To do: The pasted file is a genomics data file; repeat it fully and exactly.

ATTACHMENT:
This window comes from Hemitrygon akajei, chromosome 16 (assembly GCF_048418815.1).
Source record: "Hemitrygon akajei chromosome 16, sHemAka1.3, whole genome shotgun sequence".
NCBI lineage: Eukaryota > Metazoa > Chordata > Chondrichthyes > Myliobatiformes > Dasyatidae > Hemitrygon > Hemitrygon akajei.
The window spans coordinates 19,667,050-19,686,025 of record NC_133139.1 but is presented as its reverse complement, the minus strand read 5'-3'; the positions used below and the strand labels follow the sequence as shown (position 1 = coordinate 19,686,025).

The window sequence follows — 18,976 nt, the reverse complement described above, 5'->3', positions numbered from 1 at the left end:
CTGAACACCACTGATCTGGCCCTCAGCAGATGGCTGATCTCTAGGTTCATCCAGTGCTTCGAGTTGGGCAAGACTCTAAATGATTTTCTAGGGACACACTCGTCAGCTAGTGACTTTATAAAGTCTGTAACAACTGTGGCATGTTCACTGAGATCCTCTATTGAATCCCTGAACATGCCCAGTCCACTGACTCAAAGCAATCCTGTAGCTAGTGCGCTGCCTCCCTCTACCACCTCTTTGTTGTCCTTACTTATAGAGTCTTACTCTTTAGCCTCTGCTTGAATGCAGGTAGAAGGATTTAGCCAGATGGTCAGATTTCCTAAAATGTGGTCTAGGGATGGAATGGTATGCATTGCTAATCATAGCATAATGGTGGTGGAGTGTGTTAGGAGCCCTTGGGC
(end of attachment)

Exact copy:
This window comes from Hemitrygon akajei, chromosome 16 (assembly GCF_048418815.1).
Source record: "Hemitrygon akajei chromosome 16, sHemAka1.3, whole genome shotgun sequence".
NCBI lineage: Eukaryota > Metazoa > Chordata > Chondrichthyes > Myliobatiformes > Dasyatidae > Hemitrygon > Hemitrygon akajei.
The window spans coordinates 19,667,050-19,686,025 of record NC_133139.1 but is presented as its reverse complement, the minus strand read 5'-3'; the positions used below and the strand labels follow the sequence as shown (position 1 = coordinate 19,686,025).

The window sequence follows — 18,976 nt, the reverse complement described above, 5'->3', positions numbered from 1 at the left end:
CTGAACACCACTGATCTGGCCCTCAGCAGATGGCTGATCTCTAGGTTCATCCAGTGCTTCGAGTTGGGCAAGACTCTAAATGATTTTCTAGGGACACACTCGTCAGCTAGTGACTTTATAAAGTCTGTAACAACTGTGGCATGTTCACTGAGATCCTCTATTGAATCCCTGAACATGCCCAGTCCACTGACTCAAAGCAATCCTGTAGCTAGTGCGCTGCCTCCCTCTACCACCTCTTTGTTGTCCTTACTTATAGAGTCTTACTCTTTAGCCTCTGCTTGAATGCAGGTAGAAGGATTTAGCCAGATGGTCAGATTTCCTAAAATGTGGTCTAGGGATGGAATGGTATGCATTGCTAATCATAGCATAATGGTGGTGGAGTGTGTTAGGAGCCCTTGGGC